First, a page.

Superintendent visits fort, puts emphasis on math
October 22, 2009
- Community Relations
For children of military members, change is something that comes with the territory.
Although change can make things difficult, knowing what types of changes to expect can help ease the transition. On Oct. 19, Kathy Cox, state superintendent of schools for the Georgia Department of Education, visited Fort McPherson to educate military members of changes taking place in Georgia schools that will affect their children's education.
In order to make Georgia children competitive and increase per capita income for their generation, schools have been overhauling their curriculum, putting more emphasis on math.
"When we have low expectations for our kids in math, we're lowering them all around," Cox said. "We can do a whole lot better, which is why we're focusing on math and science."
Following the lead of Massachusetts, which implemented a program that helped increase its school children's math scores in the Trends in International Mathematics and Science Study (TIMMS) test, Georgia is now requiring students to complete four years of math and science. Georgia is only the fifth state, in addition to Washington D.C., to implement this change.
One effect this has on children from military Families is that students must take the Georgia graduation test in 11th grade. This test covers the entire curriculum learned throughout high school, Cox said.
She stressed that parents need to learn what their children should have been taught to ensure they are up to date.
"You have to meet the standards, so talk with teachers to see what the standards are, what they are doing, and to make sure they are reaching the standards," Cox said. "Military Families need to make sure they (their children) get info they may have missed because the test covers all grades."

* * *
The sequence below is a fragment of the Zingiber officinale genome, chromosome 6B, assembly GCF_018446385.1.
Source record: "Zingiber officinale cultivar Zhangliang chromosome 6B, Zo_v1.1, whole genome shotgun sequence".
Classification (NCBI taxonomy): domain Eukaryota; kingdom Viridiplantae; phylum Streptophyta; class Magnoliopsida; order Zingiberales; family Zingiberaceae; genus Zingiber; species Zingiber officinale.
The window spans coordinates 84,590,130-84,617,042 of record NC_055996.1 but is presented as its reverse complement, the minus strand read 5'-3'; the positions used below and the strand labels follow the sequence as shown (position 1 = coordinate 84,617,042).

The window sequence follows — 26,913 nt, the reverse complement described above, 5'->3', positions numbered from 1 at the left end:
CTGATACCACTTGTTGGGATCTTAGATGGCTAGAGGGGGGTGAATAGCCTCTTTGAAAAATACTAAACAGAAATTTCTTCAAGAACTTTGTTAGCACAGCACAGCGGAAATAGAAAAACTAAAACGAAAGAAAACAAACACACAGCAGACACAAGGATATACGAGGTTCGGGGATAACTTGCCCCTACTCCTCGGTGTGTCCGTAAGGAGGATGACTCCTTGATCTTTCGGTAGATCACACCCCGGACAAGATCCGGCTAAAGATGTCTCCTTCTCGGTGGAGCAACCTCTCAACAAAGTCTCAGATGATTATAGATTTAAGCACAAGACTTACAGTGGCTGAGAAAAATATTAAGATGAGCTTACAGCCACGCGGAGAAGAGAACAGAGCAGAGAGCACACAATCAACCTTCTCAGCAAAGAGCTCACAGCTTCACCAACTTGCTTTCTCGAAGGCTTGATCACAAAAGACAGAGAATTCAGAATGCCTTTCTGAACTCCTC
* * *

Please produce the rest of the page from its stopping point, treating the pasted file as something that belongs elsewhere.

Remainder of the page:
Another issue raised was Georgia Senate bill 114, which allows excused absences for children of Soldiers when their parent is preparing for or returning from a deployment or during leave from that deployment.
The focus on military children is important because they make up a large percentage of children enrolled in Georgia schools. Next to Texas, Georgia has the most military students enrolled, Cox said.
Col. Deborah B. Grays, U.S. Army Garrison commander, said it is equally important for the military to reach out to the state school system.
"If we don't reach out to you, how will your doors be open to our children," she said.
Cox's visit, as part of the Military School / Parent Summit event, was a unique visit, Grays said, noting that most people don't get a chance to ask questions with their state superintendent of schools.
Cox said that the visit was important because she has relatives in the military (a niece in the Air Force and a nephew in the Navy) and can understand the strain it can place on a military child's education.
"Our students are like Soldiers. We don't just want to increase numbers. We want them properly trained and educated," she said. "We're staying focused on the mission: to produce a better student."